Alaska money pic

By Vance Ginn and Quinn Townsend – Alaska Policy Forum


While revenue estimates for the state of Alaska hit a record high last fiscal year, this upcoming fiscal year 2024 (July 2023 – June 2024) is another story. The Fall 2022 revenue forecast is much lower than it has been in previous years. Now more than ever, Alaskans need policymakers to show fiscal responsibility and restraint as they congregate in Juneau to discuss the next state budget. To that end, a responsible budget should not exceed $7.71 billion in state funds.

Alaska Policy Forum is releasing its third annual Responsible Alaska Budget (RAB), now for FY 2024, to help effectively limit state spending and restrain the growth of government. The RAB represents a strong fiscal rule in the form of a spending limit which should be passed and added to the state’s constitution as a meaningful appropriation limit. Fiscal restraint allows the state to prioritize the needs of Alaskans without excessively growing the size of government, thus limiting the burden on the private sector where productivity advances improve opportunities for Alaskans to prosper today and for generations to come. There is a need to overcome the economic challenges the state is experiencing and the extravagant spending from 2004 to 2015 in Alaska. The RAB is an essential maximum limit for policymakers this session, and the actual budget should be well below it to help Alaskans deal with economic challenges and to correct past budgeting excesses.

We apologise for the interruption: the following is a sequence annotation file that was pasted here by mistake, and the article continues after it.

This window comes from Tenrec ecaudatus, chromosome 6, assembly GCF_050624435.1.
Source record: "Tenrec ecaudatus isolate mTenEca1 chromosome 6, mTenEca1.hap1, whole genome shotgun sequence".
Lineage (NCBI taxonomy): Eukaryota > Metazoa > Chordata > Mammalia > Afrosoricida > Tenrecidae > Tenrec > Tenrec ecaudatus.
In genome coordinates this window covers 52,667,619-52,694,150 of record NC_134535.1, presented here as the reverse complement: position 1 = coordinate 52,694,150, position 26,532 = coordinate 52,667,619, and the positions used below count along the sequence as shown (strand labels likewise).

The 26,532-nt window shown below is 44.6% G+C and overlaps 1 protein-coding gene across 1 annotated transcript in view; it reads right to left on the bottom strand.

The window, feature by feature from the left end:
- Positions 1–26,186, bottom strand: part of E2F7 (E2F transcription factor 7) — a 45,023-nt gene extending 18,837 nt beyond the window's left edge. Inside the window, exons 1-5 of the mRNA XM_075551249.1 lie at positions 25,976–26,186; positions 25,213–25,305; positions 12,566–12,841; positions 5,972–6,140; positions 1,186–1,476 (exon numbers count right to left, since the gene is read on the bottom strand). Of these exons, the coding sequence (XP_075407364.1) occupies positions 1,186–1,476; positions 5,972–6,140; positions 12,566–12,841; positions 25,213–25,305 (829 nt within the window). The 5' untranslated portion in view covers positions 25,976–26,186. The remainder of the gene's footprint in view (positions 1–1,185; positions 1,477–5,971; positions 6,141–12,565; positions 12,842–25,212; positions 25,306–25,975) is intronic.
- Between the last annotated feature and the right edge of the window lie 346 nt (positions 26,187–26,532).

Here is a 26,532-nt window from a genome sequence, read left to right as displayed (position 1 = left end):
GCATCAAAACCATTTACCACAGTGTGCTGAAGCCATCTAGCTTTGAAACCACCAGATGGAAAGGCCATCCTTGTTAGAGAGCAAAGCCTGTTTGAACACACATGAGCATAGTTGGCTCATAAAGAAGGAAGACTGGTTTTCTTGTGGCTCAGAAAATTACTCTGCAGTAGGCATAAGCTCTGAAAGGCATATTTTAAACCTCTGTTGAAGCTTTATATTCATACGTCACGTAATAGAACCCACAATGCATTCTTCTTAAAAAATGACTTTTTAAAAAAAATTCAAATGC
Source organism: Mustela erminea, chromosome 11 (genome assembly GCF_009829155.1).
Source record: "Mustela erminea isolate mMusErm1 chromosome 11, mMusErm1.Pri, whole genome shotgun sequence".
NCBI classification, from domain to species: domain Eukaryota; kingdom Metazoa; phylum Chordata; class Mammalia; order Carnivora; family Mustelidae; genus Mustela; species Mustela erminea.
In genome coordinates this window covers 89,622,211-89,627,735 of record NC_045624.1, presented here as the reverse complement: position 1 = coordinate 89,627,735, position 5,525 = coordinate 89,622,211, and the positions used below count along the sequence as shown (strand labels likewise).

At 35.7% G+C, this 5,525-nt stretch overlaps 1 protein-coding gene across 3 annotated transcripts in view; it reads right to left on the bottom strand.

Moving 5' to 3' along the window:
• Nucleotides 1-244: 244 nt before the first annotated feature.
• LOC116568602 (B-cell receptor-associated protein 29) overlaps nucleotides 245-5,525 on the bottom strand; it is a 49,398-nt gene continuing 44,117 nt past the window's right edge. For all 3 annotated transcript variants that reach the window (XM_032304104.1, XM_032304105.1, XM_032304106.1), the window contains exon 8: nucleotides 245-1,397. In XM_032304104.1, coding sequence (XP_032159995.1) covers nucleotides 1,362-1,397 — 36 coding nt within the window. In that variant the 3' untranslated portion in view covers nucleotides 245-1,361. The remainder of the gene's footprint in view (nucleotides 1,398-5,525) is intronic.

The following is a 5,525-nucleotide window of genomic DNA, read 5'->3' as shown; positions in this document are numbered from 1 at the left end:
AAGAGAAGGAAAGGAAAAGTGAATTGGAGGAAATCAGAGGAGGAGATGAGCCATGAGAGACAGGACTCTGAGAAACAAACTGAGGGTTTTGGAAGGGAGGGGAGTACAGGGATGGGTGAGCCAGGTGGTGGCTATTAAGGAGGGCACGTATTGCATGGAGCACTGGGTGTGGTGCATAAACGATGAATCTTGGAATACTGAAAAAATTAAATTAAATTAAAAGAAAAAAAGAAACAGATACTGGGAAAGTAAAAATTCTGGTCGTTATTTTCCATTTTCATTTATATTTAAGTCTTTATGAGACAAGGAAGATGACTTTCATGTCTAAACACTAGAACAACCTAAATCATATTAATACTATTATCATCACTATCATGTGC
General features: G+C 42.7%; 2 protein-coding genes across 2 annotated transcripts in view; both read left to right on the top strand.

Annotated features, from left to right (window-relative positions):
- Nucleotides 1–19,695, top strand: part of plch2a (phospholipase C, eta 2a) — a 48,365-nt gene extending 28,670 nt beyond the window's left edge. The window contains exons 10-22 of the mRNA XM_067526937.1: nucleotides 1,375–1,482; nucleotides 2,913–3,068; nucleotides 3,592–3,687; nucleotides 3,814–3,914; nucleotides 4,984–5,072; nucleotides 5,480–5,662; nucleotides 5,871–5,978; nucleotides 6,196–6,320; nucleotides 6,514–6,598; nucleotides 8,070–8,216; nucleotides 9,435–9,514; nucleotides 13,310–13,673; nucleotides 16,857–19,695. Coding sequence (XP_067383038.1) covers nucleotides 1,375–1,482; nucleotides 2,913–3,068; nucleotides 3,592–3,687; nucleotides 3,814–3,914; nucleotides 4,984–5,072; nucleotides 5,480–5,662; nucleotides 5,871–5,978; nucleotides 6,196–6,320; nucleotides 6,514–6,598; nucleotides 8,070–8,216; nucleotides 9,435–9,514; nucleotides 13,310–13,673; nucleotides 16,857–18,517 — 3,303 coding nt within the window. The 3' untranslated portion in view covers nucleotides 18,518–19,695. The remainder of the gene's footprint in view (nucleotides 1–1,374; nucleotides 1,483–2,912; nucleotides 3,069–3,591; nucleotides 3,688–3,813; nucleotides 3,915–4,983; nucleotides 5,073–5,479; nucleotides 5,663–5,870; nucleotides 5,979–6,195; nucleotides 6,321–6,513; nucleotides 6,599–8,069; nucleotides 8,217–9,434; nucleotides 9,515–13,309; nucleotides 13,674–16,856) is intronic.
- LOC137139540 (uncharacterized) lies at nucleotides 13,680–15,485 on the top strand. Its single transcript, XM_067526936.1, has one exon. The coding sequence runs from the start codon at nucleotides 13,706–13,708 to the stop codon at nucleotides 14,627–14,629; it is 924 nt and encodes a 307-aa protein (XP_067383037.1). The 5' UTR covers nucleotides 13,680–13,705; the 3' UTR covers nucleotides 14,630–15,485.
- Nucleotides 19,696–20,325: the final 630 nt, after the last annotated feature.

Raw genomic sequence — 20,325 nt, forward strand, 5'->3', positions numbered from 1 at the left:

Responsible Alaska Budget Calculation

The FY 2024 RAB sets a maximum threshold on the upcoming state appropriations based on the summed rate of the state’s resident population growth and inflation, as measured by the U.S. chained-consumer price index (CPI), over the year before the legislative session. This threshold is an upper limit for the enacted budget for all state funds, excluding federal funds, the Permanent Fund Dividend (PFD), and fund transfers.

The calculation is found using the growth rate of Alaska’s resident population and adding it to the growth rate of the U.S. chained-CPI. In 2022, the U.S. chained-CPI inflation increased by 4.97%, and Alaska’s population growth declined 0.10%. The sum of these values, an increase of 4.87%, serves as the maximum growth rate for state funds appropriations in FY 2024. With a base approved state funds budget of $7.35 billion in FY 2023, Figure 1 shows that the FY 2024 RAB is a maximum of $7.71 billion.